|Publication number||US4697952 A|
|Application number||US 06/834,544|
|Publication date||Oct 6, 1987|
|Filing date||Feb 28, 1986|
|Priority date||Feb 28, 1986|
|Publication number||06834544, 834544, US 4697952 A, US 4697952A, US-A-4697952, US4697952 A, US4697952A|
|Inventors||Mitchell E. Maddock|
|Original Assignee||Maddock Mitchell E|
|Export Citation||BiBTeX, EndNote, RefMan|
|Patent Citations (5), Referenced by (8), Classifications (5), Legal Events (4)|
|External Links: USPTO, USPTO Assignment, Espacenet|
1. Field of the Invention
This invention relates generally to apparatus for injecting water or other suitable fluid directly into soil to reach the roots of vegetation thereabout and more particularly to an underground irrigation apparatus which can be inserted into ground to be irrigated in a simple and efficient manner.
2. Description of the Prior Art
It has long been known to insert appropriate devices into soil in order to treat the ground as is appropriate for various crops. For example, U.S. Pat. No. 3,762,171, issued Oct. 2, 1973, to I. Byorheim, et al, discloses a ground heater which injects steam into soil being treated in order to thaw the soil. More commonly, however, such apparatus is employed for purposes of direct irrigation of plant roots, and the like, or for fertilizing crops, killing weeds, and the like.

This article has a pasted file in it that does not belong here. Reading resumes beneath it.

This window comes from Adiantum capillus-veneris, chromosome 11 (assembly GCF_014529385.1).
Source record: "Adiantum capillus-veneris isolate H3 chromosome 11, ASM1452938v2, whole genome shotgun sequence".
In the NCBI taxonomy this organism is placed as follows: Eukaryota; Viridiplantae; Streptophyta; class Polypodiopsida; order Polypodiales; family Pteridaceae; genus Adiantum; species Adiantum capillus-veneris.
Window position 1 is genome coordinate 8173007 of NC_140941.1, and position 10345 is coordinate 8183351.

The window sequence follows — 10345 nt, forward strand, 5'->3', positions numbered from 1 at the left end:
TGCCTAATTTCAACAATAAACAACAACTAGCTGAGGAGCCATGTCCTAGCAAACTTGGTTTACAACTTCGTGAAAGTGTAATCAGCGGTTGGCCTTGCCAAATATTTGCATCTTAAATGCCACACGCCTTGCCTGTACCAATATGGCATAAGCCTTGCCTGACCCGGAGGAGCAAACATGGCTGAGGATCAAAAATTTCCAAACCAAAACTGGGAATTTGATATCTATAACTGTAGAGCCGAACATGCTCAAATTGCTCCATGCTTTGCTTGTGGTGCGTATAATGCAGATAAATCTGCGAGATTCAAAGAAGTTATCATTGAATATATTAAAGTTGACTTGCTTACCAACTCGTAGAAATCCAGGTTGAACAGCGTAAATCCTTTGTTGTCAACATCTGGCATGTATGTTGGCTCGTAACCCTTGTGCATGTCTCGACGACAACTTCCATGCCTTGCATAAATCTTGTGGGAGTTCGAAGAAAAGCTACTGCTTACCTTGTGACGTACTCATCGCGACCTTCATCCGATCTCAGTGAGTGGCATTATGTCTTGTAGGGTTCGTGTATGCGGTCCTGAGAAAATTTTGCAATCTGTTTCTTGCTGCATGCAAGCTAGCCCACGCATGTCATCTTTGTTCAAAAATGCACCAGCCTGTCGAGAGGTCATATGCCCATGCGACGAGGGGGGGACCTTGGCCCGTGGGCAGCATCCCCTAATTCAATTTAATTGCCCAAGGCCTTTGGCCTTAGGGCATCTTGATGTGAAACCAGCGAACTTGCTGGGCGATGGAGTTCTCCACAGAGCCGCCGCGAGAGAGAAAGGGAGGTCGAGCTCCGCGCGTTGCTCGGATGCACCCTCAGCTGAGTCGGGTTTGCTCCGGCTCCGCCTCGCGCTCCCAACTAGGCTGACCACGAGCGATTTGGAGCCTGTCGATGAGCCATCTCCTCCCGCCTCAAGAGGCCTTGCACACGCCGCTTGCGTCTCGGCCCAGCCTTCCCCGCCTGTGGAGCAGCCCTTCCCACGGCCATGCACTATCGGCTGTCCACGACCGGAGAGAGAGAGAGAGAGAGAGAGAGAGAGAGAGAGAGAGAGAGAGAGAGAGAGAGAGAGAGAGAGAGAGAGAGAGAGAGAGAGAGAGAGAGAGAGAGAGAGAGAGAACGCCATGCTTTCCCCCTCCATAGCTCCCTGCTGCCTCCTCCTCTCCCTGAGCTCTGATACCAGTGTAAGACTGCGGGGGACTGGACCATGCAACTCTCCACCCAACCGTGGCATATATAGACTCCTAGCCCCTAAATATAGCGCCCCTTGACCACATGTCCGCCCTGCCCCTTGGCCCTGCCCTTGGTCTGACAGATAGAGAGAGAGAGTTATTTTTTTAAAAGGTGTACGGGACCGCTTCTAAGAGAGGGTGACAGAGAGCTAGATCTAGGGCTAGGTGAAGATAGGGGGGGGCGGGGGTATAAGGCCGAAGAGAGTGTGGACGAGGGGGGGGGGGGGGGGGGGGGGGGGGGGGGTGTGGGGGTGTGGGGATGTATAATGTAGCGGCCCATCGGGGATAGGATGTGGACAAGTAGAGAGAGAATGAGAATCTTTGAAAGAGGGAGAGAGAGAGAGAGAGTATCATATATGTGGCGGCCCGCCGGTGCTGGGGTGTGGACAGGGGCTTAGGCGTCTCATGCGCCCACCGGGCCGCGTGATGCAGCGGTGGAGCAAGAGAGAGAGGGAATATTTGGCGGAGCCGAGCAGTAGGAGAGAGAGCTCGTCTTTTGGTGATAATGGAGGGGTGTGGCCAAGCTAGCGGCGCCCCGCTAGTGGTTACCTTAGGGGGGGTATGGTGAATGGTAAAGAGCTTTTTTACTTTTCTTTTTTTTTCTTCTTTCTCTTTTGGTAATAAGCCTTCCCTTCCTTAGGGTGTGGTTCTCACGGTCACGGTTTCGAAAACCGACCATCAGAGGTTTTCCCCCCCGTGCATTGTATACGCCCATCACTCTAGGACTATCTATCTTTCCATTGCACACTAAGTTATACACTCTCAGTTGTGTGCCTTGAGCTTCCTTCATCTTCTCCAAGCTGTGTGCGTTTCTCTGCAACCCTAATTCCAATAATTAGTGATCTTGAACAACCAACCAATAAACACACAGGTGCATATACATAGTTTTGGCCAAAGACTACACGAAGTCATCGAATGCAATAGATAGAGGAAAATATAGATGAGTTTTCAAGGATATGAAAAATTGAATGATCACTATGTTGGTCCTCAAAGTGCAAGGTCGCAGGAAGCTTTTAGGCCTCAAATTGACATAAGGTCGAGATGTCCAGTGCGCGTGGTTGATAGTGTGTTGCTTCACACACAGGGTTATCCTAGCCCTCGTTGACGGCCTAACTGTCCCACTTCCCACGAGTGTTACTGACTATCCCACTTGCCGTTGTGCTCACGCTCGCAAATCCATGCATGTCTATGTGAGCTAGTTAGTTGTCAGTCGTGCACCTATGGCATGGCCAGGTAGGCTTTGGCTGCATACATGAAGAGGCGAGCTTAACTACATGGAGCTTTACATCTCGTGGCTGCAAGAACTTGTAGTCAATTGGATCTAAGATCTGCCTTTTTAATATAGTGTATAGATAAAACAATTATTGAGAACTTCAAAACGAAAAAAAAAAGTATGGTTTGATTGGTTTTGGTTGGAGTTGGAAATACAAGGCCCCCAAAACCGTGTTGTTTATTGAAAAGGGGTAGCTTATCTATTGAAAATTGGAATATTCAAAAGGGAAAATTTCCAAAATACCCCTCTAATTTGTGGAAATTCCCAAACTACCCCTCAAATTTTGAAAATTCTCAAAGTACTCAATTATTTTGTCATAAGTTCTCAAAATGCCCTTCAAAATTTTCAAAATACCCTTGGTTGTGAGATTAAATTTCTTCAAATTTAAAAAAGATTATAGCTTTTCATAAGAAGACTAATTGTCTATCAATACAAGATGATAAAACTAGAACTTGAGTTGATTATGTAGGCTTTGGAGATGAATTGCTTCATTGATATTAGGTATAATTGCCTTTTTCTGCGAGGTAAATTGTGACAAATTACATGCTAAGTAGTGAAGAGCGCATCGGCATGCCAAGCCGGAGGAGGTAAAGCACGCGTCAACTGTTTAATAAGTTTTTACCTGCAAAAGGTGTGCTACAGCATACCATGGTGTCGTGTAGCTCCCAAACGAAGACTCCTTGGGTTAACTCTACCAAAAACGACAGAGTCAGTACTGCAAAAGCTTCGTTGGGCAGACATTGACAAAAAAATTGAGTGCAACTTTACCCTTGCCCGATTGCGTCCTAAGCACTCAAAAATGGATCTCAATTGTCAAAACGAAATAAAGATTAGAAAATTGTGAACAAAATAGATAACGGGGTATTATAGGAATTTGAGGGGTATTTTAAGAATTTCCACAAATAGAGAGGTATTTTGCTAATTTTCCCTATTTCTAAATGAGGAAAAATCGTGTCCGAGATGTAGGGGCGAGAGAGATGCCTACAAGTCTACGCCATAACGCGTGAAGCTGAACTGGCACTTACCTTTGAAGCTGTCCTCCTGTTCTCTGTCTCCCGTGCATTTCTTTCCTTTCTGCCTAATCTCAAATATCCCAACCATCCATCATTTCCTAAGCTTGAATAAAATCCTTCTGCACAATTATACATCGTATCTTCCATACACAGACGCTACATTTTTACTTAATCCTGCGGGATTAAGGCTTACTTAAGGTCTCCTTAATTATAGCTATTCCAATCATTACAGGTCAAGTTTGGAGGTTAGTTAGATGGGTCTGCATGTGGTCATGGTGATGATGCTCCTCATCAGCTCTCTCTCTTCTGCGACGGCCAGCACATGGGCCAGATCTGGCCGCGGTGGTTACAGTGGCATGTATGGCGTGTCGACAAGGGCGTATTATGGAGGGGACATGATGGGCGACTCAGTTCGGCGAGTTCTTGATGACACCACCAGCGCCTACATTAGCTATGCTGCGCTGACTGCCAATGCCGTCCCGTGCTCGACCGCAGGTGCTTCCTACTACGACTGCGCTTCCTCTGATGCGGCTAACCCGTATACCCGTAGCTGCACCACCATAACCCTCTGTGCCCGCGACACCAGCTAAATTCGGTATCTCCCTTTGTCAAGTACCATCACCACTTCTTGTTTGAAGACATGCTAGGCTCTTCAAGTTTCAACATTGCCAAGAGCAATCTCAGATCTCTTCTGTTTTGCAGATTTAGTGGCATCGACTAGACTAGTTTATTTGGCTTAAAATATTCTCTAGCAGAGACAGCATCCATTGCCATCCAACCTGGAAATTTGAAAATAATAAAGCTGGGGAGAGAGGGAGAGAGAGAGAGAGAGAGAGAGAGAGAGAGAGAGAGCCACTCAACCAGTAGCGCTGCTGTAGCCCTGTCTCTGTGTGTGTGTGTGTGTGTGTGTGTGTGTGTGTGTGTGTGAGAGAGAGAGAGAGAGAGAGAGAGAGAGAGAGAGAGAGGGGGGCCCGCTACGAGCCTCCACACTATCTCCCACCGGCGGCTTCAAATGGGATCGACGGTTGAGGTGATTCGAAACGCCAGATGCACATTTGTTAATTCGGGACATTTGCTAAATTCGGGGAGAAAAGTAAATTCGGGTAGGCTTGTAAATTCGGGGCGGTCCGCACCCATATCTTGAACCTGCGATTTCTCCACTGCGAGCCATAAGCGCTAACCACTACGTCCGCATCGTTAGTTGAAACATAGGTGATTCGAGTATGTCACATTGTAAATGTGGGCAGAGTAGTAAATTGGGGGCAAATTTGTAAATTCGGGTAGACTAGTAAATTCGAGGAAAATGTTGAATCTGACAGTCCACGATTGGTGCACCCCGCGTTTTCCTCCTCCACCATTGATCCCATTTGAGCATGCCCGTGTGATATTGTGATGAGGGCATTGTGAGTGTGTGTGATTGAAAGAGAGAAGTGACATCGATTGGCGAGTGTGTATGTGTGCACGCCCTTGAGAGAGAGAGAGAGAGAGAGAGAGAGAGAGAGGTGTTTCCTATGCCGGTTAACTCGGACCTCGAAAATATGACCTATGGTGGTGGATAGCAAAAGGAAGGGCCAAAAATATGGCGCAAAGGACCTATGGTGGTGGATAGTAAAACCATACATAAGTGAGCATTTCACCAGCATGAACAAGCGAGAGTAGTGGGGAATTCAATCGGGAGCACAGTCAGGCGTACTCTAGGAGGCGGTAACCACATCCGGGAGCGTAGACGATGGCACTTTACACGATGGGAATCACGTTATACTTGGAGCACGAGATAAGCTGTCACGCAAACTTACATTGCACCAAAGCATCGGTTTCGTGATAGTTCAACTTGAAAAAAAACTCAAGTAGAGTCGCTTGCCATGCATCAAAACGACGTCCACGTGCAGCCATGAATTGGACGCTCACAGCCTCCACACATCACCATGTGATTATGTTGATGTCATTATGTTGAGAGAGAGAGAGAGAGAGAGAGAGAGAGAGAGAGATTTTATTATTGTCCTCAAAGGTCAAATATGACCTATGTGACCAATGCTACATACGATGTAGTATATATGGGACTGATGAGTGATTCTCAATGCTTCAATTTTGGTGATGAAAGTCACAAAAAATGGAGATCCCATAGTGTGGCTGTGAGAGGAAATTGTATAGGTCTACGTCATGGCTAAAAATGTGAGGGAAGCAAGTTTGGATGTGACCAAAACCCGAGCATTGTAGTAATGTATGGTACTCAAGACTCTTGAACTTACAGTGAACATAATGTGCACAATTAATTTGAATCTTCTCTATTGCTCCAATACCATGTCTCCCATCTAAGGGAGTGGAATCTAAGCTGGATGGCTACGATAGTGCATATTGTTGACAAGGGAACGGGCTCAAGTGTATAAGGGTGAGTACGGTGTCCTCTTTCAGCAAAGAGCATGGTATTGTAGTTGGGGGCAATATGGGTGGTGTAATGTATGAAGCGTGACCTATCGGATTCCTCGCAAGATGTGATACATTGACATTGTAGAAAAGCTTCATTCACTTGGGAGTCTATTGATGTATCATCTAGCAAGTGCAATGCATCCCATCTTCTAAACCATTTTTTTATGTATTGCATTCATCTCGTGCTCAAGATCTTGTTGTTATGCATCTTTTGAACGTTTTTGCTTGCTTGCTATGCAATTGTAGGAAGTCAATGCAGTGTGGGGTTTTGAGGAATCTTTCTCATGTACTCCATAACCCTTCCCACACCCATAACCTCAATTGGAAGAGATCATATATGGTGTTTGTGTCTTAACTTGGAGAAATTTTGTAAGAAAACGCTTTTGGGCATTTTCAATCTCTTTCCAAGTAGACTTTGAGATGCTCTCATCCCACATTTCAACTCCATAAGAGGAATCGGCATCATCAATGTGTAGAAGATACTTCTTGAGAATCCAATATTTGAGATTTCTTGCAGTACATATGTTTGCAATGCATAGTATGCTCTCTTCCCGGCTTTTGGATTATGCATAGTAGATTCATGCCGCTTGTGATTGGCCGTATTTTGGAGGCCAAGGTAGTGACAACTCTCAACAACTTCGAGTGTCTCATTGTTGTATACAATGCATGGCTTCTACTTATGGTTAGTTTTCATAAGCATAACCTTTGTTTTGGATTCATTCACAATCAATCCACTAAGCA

For example, U.S. Pat. No. 749,758, issued Jan. 19, 1904, to W. G. Templeton, discloses an underground irrigation device including two pieces of pipe connected at right angles by a shutoff valve. One of the pipes is designed for connection to a hose, and the other for insertion into soil to be irrigated. The latter pipe is provided with a water outlet and ground cutting teeth at its lower end for facilitating insertion into the soil to be treated, and may be equipped with a nozzle if desired. A stream of water or other medium emerges only from the lower, or nozzle end of the ground insertable pipe so as to aid in penetration of the pipe as well as irrigating the soil. Further, U.S. Pat. Nos. 1,893,707, issued Jan. 10, 1933, and U.S. Pat. No. 1,964,064, issued June 26, 1934, both to G. C. Karshner, disclose an apparatus for underground fertilization of tree roots and the like, which are similar to the device discussed above in that a treating medium emerges only from a lower end of a longitudinally extending pipe, or tube, inserted into a soil to be treated. In U.S. Pat. No. 1,893,707, a hand-operated shutoff squeeze lever can be employed to control the flow of a liquid fertilizer into the soil being treated.